My dance training was from the University of Utah's Modern Dance Department. I had started with ballet training quite late and studied in a small studio on Floral Street from a teacher from Russia: Professor Ratimer Antik. Russian Ballet training for two years led me to the University of Utah. I started dancing at 21 years old and had little time to catch up and find my place in the dance world. I knew I wanted to do my own work and I partnered with my two friends Mark Lowdermilk and Susie McGee in a company we called CO4 / Company of Four. We had that dance company for 12 years. Our work became strictly Site specific work over the 12 years of exploration together. As I look at my art life and my work as an event designer and producer, I realize that my dance company experience and choreographic experience was the core of my business and art making. In the dance world I was able to wear so many hats, Choreography, Stage Design / Set Design, Lighting, Costuming. Architectural considerations regarding Site specific work allowed me to consider how that site influenced and informed the dance theater performances I created. I found a natural transition to Event production and design as these tools were exactly the foundation to my business and my art projects and art production.

Tell us a little bit about your creative process as an event planner, a designer, and as an artist? Are those three processes distinctly different or do you see similarities?

I have found that my design mind and design process works hand in hand with my art process. Creating from a design eye first actually helps me to frame my work and inform it in a way, where it has a strong structure. That said, I also believe that the art process is a completely different influence and has it’s own process and voice. I try to link these two worlds together. Sometimes it isn’t successful. For me, it all comes down to good theater that provokes and hopefully leaves us with an impression and moves people to tears.

I get the impression that music is important to you - can you talk about why? Who are two of your favorite composers/musicians?

I always begin with music and sound scores to all art and theater productions. It seems that a score or piece of music can inform the whole structure and core of a work. I find that soundscapes are my greatest influence and I look to composers, who create strong environments with sound. I am currently Influenced by Hans Peter Kuhn and Jonathan Belper. I am influenced by all classical music as well as pop. The tension and juxtaposition can be powerful.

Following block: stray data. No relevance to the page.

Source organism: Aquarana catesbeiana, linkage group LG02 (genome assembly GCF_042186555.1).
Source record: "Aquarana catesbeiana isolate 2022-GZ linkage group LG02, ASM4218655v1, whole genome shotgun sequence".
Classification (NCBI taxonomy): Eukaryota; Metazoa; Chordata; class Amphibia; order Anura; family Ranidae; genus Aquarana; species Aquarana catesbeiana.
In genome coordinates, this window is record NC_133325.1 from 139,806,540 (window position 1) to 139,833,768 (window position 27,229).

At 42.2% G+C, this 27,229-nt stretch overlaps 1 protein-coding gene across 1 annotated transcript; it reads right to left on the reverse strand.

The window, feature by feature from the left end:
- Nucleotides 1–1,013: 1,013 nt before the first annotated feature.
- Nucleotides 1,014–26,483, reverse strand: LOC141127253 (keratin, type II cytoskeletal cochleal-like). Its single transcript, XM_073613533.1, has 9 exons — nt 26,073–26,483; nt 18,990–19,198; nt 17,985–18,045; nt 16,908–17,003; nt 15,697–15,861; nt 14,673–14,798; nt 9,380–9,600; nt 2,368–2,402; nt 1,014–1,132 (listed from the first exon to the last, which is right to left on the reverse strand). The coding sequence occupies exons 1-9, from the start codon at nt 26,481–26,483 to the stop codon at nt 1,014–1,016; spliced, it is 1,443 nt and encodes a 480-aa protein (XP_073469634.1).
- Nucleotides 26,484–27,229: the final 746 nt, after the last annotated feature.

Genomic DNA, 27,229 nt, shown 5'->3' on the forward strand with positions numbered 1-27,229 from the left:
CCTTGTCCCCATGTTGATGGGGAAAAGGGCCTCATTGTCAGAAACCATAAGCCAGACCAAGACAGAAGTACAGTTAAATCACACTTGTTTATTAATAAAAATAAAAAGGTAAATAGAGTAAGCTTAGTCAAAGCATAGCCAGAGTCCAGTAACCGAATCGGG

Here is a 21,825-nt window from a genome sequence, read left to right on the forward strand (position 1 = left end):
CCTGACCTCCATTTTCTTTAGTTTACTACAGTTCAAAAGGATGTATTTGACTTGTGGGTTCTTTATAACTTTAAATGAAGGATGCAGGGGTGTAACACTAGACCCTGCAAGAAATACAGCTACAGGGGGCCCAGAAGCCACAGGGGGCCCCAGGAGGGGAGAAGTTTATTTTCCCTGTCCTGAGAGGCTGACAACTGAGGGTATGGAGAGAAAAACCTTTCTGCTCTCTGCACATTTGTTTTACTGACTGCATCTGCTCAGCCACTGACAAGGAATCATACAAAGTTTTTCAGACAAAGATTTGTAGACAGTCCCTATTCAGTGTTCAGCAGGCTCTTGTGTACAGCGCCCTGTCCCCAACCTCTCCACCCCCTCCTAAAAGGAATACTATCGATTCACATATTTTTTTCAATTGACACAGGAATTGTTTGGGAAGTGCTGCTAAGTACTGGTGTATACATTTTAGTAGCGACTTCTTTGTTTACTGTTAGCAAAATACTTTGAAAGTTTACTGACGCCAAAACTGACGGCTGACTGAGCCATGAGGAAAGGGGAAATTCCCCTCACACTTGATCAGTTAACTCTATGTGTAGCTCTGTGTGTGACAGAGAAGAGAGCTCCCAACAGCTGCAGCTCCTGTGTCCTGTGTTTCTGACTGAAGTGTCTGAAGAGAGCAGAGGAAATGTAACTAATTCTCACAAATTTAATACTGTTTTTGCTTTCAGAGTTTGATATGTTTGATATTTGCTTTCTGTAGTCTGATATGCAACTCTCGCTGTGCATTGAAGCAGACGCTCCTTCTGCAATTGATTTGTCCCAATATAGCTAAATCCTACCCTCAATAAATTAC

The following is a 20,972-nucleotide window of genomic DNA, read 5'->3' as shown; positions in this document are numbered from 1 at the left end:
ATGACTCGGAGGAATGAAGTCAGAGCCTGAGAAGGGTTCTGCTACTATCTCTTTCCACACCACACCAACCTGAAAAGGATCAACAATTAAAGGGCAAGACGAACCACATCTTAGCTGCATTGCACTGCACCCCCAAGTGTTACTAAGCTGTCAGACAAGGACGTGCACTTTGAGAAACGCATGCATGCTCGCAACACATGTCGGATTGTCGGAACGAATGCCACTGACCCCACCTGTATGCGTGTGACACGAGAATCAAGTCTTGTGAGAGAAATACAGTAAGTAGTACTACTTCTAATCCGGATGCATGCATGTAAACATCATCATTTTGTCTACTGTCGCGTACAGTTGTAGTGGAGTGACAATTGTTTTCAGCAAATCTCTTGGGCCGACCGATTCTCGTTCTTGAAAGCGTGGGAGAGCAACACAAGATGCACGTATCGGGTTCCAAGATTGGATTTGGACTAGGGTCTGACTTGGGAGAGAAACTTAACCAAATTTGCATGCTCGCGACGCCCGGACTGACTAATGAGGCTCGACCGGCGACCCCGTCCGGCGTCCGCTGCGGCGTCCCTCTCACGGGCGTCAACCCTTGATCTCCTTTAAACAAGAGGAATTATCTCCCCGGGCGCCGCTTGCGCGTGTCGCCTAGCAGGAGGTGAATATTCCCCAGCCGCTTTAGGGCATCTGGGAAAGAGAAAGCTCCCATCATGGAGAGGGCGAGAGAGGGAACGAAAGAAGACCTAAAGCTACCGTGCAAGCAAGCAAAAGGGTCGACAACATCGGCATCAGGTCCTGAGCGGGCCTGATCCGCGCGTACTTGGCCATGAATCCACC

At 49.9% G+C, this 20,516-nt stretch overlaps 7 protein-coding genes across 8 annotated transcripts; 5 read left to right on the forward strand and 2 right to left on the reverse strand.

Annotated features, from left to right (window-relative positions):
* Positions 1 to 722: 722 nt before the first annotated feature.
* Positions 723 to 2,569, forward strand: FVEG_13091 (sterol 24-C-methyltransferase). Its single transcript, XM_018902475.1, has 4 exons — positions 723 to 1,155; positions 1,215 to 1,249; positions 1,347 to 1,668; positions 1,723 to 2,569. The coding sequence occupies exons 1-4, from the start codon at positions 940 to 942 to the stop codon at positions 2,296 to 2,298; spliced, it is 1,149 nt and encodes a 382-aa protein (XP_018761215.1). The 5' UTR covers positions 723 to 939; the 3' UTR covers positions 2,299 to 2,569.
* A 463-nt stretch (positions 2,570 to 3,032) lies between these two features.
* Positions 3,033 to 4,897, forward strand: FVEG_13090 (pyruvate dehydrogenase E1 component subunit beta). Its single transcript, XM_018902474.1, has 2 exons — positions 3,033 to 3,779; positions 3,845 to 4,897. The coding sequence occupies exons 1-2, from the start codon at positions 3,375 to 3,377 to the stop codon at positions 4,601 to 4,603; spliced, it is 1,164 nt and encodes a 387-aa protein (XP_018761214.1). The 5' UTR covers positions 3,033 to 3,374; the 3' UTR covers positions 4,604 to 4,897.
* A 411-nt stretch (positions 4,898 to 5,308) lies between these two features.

What fashion designer do you look to for inspiration? What architect? What product designer? What artist? And why?

Fashion designers: Rick Owens, Sruli Recht, Craig Green and of course Alexander McQueen. Architect Inspirations: Rem Koolhaus, Diller Scofidio + Renfro and anything Brutalist. Product designers : Rick Owens Couture design in Furniture and Faye Toogood/Toogood design. Artists: Cy Twombly (his paintings make me cry) Neo Rauch (His paintings make me want to create theater around them), Anselm Kiefer (His work and scale inspire me to think big), Banks Violette (His work provokes and his materiality speaks to me).

I saw an interview recently, where you talked about the "Darker Edges" being interesting to you - what do you mean by "Darker Edges"? And why do you think it is important to embrace those sides of yourself?

I find that most of my artwork and process is informed by a dark edge. The dark exploration combined with emotional content can shake down and provoke us to dig deeper. It is our jobs as artists and theater makers to make people see things and feel things that an edge from a darker reference can move us and transform us to do. It is important to feel uncomfortable and restless in these visions. Within all darkness lies a thread of light and lightness.

If you weren't living in SLC, what would be your city of choice and why? What city currently do you think generates the most interesting art and design?

I am fortunate to have a dual life that allows me to be in NYC and home based in SLC. Of course, NYC offers me a huge luxury to see and experience the world of art and theater and allows me to do my constant homework. I seek inspiration all the time. I am blown away with the realization that so much good artwork and design is coming from great cities all over the world. I don’t see that one city or part of the world is any more inspired. We have the ability to connect to the world and experience all these good influences from our screens and that is very exciting.

I know that 'alone time" is important to you, what is it that you generate from being alone and do you feel that it is an important component in your creative process?